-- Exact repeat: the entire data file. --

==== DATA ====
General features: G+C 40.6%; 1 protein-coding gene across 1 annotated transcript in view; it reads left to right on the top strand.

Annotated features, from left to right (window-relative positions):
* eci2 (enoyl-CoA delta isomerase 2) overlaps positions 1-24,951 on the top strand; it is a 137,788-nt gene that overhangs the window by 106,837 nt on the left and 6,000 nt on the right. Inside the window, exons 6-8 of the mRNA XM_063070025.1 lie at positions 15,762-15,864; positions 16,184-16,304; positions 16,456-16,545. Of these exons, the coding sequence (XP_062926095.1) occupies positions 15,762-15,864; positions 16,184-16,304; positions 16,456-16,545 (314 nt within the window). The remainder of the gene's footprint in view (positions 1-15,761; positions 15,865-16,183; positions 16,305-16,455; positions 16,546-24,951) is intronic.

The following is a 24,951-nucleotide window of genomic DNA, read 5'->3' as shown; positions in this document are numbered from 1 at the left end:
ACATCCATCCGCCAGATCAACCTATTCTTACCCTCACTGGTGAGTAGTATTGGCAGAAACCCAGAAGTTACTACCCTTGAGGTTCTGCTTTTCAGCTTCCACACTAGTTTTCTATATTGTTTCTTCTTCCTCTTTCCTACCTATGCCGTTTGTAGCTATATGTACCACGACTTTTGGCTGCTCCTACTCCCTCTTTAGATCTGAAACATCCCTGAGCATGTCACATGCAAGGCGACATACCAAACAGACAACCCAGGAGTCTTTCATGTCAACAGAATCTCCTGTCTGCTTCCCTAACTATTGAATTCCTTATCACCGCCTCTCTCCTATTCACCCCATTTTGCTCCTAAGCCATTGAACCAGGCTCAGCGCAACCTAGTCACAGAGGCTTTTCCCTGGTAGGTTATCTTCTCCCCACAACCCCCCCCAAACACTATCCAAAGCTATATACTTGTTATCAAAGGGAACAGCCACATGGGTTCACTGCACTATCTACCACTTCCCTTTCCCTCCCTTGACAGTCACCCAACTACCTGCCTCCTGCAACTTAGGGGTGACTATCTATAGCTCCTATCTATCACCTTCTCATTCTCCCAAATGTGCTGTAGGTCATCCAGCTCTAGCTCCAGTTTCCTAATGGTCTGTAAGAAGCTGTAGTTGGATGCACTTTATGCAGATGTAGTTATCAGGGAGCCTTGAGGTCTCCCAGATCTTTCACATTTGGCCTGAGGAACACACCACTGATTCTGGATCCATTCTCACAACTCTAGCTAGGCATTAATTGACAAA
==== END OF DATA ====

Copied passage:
General features: G+C 40.6%; 1 protein-coding gene across 1 annotated transcript in view; it reads left to right on the top strand.

Annotated features, from left to right (window-relative positions):
* eci2 (enoyl-CoA delta isomerase 2) overlaps positions 1-24,951 on the top strand; it is a 137,788-nt gene that overhangs the window by 106,837 nt on the left and 6,000 nt on the right. Inside the window, exons 6-8 of the mRNA XM_063070025.1 lie at positions 15,762-15,864; positions 16,184-16,304; positions 16,456-16,545. Of these exons, the coding sequence (XP_062926095.1) occupies positions 15,762-15,864; positions 16,184-16,304; positions 16,456-16,545 (314 nt within the window). The remainder of the gene's footprint in view (positions 1-15,761; positions 15,865-16,183; positions 16,305-16,455; positions 16,546-24,951) is intronic.

The following is a 24,951-nucleotide window of genomic DNA, read 5'->3' as shown; positions in this document are numbered from 1 at the left end:
ACATCCATCCGCCAGATCAACCTATTCTTACCCTCACTGGTGAGTAGTATTGGCAGAAACCCAGAAGTTACTACCCTTGAGGTTCTGCTTTTCAGCTTCCACACTAGTTTTCTATATTGTTTCTTCTTCCTCTTTCCTACCTATGCCGTTTGTAGCTATATGTACCACGACTTTTGGCTGCTCCTACTCCCTCTTTAGATCTGAAACATCCCTGAGCATGTCACATGCAAGGCGACATACCAAACAGACAACCCAGGAGTCTTTCATGTCAACAGAATCTCCTGTCTGCTTCCCTAACTATTGAATTCCTTATCACCGCCTCTCTCCTATTCACCCCATTTTGCTCCTAAGCCATTGAACCAGGCTCAGCGCAACCTAGTCACAGAGGCTTTTCCCTGGTAGGTTATCTTCTCCCCACAACCCCCCCCAAACACTATCCAAAGCTATATACTTGTTATCAAAGGGAACAGCCACATGGGTTCACTGCACTATCTACCACTTCCCTTTCCCTCCCTTGACAGTCACCCAACTACCTGCCTCCTGCAACTTAGGGGTGACTATCTATAGCTCCTATCTATCACCTTCTCATTCTCCCAAATGTGCTGTAGGTCATCCAGCTCTAGCTCCAGTTTCCTAATGGTCTGTAAGAAGCTGTAGTTGGATGCACTTTATGCAGATGTAGTTATCAGGGAGCCTTGAGGTCTCCCAGATCTTTCACATTTGGCCTGAGGAACACACCACTGATTCTGGATCCATTCTCACAACTCTAGCTAGGCATTAATTGACAAA